Don't expect high-end features and performance, but Nokia's budget smartphone looks the part.
In 2014, Nokia left the smartphone arena. After years of producing great phones, the once-dominant mobile firm had let it all slip through its fingers, selling up to Microsoft after a disastrous few years as the only big firm making Window Phone handsets.
Now, however, after a three-year sabbatical, the Nokia is back with a new range of phones – albeit made under licence by HMD Global – with a fresh approach and Android at the helm. The Nokia 3 is its cheapest offering.
The Nokia 3 is the firm’s first proper smartphone in three years, with Nokia ditching Windows in favour of Android. And it’s a stock Android OS experience at that: there’s no gaudy overlay here.
At $249, the Nokia 3 is cheap, though, and undercuts much of the competition, such as Motorola’s Moto G5. Its closest competition probably comes from Samsung’s Galaxy J3 or the 2016 Moto G4 Play, both of which you can pick up for under $250.
Despite the three-year absence, the 3 is very much a Nokia design. In fact, the Nokia 3 adopts a similar look and feel to the Lumia phones of old, with metal edging surrounding a matte-finish polycarbonate rear panel and a handsome screen upfront. Nokia’s logo is subtly etched into its back, beneath the solitary rear camera at the top.
It’s also nice and pocketable, weighing a dinky 140g and a slim 7.5mm. Throw in a 3.5mm headphone jack and microSD slot, and you have a handset that’s both attractive and practical. Don’t expect USB Type-C and fast-charging, mind, nor any kind of dust- or water-resistance.
The Nokia 3’s 5in display is a little uninspiring at first pass. It’s only 720p, a far cry from the Full HD offerings on the Moto G5. You’ll only see the difference if you look close, though, and in the areas that matter it's a fine display. A contrast ratio of 1,119:1 ensures the onscreen image is punchy, and it's readable in bright sunlight, too, thanks to a maximum brightness of 473cd/m2, a polarising layer to cut glare and the fact that the glass is fully laminated to the LCD beneath.
Its colour performance is what drags it down, with some off-looking colours and reds in particular looking awfully muddy. An average Delta E measurement of 4.04 (we’d prefer a score of between one and two) affirms this, and the end result is a screen with strange-looking colours across the board.
Performance and battery life
As for the core components, they're not particularly impressive, either, with a quad-core 1.4GHz MediaTek MT6737 processor paired with just 2GB of RAM.
Performance in our benchmarks wasn't very impressive at all, with the Nokia 3 returning a multi-core Geekbench 4 score of just 1,559 and single-core score of 563. That’s not much better than the older Moto G4 Play (with a multi-core score of 1,298) and significantly less than the Moto G5 (2,379).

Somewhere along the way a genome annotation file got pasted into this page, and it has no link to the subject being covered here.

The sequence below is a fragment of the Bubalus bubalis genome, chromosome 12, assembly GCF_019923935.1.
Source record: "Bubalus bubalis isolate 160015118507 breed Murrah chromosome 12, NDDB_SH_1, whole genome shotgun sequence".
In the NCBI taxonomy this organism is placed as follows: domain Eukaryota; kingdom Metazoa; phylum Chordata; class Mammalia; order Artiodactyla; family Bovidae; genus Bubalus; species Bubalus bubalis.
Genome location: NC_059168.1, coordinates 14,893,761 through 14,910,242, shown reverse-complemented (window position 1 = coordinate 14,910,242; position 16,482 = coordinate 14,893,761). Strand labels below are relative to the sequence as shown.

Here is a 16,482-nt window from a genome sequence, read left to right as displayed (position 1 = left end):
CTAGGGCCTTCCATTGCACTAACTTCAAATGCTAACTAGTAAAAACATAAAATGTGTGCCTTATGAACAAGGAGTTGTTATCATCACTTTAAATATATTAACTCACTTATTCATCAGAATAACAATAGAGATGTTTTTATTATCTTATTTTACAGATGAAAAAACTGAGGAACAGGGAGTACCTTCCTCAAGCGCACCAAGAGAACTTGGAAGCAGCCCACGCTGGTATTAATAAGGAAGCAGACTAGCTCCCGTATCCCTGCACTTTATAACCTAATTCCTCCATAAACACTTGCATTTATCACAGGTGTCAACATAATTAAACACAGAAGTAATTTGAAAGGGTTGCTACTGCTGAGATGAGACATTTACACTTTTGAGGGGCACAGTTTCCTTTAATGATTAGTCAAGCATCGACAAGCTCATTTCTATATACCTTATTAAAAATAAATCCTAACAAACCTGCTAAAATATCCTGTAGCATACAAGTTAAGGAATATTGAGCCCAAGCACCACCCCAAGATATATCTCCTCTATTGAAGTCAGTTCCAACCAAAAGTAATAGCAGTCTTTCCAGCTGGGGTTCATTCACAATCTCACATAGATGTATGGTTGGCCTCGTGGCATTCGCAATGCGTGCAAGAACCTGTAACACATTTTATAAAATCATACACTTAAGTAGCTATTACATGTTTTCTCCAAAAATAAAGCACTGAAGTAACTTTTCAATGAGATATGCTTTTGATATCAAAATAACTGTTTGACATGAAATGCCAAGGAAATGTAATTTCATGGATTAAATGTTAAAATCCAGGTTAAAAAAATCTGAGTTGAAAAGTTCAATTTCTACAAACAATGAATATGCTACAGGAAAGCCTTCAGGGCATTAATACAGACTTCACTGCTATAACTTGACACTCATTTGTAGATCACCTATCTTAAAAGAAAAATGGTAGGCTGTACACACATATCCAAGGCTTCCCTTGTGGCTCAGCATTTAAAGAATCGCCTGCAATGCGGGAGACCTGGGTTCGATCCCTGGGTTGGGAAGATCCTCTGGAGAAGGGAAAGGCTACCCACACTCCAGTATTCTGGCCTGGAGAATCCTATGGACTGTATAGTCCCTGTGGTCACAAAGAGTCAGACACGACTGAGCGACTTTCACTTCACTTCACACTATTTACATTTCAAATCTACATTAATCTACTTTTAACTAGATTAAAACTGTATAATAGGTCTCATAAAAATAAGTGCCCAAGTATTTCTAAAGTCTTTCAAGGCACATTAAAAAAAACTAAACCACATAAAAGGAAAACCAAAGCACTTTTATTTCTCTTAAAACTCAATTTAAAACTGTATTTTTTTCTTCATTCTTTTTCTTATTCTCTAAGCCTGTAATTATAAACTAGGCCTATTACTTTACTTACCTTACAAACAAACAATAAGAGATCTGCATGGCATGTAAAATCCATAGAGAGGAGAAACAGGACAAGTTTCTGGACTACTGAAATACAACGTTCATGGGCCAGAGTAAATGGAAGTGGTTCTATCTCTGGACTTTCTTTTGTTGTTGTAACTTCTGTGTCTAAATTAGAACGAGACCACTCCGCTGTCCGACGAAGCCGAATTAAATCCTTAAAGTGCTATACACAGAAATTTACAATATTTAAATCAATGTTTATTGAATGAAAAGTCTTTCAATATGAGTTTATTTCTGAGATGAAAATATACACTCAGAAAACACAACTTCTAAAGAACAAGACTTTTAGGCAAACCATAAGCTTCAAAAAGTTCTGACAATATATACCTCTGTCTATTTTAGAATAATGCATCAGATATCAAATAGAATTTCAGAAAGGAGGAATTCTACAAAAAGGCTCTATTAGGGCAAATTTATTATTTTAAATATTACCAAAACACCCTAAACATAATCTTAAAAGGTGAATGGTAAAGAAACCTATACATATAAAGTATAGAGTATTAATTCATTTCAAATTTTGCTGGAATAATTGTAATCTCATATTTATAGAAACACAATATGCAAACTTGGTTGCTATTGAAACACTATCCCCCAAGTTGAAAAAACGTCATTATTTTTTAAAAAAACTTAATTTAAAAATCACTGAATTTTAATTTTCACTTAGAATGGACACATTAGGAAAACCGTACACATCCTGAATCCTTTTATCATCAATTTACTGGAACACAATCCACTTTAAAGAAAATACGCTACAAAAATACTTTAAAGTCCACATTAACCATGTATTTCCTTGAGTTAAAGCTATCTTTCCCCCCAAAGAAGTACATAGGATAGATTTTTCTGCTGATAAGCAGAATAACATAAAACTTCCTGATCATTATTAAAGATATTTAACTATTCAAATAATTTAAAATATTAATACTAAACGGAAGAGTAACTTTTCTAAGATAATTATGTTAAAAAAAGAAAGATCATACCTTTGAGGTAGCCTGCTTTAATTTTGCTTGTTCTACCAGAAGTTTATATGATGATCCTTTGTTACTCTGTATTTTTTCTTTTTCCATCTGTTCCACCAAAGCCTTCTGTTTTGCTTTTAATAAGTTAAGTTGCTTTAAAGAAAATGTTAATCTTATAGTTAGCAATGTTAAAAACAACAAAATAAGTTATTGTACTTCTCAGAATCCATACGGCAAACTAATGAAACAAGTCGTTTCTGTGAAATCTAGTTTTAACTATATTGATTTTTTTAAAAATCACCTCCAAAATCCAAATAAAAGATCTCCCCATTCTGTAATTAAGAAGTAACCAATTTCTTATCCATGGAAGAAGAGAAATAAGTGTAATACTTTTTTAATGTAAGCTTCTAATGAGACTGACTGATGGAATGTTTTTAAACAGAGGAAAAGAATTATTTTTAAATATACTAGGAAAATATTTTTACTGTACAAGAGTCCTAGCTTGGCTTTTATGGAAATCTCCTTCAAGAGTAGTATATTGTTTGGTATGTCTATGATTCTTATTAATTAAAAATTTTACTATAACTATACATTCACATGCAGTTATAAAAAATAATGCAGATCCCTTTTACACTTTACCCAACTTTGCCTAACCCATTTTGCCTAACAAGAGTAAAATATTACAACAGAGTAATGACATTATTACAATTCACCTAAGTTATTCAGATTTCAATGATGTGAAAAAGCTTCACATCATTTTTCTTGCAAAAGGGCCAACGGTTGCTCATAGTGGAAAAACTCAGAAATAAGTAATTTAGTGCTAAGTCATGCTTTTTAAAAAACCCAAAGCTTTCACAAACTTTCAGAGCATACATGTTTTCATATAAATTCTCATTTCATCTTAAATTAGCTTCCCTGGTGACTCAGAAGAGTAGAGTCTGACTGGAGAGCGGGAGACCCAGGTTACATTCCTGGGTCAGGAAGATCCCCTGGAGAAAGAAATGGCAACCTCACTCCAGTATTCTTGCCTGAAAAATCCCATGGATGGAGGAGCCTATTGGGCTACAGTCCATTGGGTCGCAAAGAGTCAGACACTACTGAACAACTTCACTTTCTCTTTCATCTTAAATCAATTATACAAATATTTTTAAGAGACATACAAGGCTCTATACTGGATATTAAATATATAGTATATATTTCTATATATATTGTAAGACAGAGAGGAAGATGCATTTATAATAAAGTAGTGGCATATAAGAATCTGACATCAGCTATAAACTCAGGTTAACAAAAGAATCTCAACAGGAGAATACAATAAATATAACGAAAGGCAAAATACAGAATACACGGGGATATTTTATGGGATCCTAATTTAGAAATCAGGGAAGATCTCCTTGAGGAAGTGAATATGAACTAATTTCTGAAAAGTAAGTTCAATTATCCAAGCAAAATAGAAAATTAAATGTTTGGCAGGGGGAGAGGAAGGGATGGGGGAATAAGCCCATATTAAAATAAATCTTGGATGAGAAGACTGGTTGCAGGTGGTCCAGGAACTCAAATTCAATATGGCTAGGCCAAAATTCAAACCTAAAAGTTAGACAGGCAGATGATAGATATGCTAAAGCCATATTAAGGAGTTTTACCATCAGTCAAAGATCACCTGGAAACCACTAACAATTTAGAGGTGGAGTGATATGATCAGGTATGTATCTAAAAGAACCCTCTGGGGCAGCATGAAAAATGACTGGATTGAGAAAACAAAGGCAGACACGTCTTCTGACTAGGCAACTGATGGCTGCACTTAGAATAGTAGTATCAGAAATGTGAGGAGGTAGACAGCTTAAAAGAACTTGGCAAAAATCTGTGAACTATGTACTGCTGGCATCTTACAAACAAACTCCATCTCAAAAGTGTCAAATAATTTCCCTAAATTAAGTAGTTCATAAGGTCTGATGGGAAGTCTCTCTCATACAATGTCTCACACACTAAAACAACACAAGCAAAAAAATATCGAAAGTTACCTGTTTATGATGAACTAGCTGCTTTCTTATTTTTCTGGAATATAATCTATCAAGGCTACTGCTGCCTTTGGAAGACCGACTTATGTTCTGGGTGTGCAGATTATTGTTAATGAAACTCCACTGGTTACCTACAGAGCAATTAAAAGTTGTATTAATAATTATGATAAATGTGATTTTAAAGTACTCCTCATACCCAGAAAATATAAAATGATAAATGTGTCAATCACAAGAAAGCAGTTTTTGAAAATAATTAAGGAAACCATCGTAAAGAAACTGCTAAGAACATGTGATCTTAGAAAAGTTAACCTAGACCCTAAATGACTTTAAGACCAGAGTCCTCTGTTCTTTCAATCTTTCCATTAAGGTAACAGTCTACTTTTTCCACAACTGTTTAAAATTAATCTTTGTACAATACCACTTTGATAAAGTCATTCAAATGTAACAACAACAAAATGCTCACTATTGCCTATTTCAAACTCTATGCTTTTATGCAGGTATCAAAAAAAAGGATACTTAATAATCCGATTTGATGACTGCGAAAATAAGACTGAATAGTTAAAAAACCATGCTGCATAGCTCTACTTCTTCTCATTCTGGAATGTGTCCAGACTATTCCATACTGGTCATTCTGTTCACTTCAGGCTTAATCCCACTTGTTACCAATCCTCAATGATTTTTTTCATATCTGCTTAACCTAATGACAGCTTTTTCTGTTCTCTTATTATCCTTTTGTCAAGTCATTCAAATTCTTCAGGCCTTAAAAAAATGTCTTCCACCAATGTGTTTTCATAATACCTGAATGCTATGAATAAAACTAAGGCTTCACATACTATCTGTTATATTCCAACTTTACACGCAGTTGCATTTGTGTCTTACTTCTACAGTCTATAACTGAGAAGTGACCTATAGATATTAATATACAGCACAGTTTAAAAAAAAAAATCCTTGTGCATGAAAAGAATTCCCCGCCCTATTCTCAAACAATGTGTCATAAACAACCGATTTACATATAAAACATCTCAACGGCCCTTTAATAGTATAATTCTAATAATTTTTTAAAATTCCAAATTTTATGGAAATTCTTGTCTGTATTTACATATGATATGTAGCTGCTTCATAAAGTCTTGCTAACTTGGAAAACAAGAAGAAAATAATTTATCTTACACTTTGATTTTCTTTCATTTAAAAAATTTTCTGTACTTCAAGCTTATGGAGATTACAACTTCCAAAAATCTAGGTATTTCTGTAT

Navigating apps and menus wasn’t particularly taxing, but panning and zooming around Google Maps was sluggish at times.
Likewise, gaming performance isn’t up to snuff. While simple games such as Threes posed no problem, it’s not up for the challenge of more graphics-heavy titles. In the GFXBench Manhattan 3 test, the Nokia 3 returned an average frame rate of just 5fps.
Battery life isn’t too bad. Lasting 10 hours 40 minutes in our continuous video-playback test, it will survive a day on a single use if you’re a little conservative, but again the Nokia 3 still trails behind others, such as the Moto G5 (11 hours 51 minutes) and the Galaxy J3 (13 hours 15 minutes).
Budget smartphones typically fall flat when it comes to the camera, and the Nokia 3 is no exception.
It offers an 8-megapixel, f/2.0 camera on the back, with not a lot going for it. There’s no laser or phase-detection autofocus for instance, no image stabilisation, and video can only be shot at 720p.
Performance is as you might expect. Low-light shots lack vibrancy and lack detail, with some washed-out images. Shots in good light didn’t fare much better either, with overexposed highlights a theme, and a general lack of detail.
It’s typical budget smartphone fare, but as Motorola has proved over the past few years, you can do better.
While you can’t expect too much from the smartphone at this price, the Nokia 3 doesn’t really deliver any pleasant surprises. If you can stretch your budget to $399, the Moto G5 Plus offers much better performance, battery life and camera.
That said, you’re unlikely to find much better for this price and Nokia should be applauded for designing a 5in smartphone that looks this good for under $250.
This review is based on an article that originally appeared at IT Pro.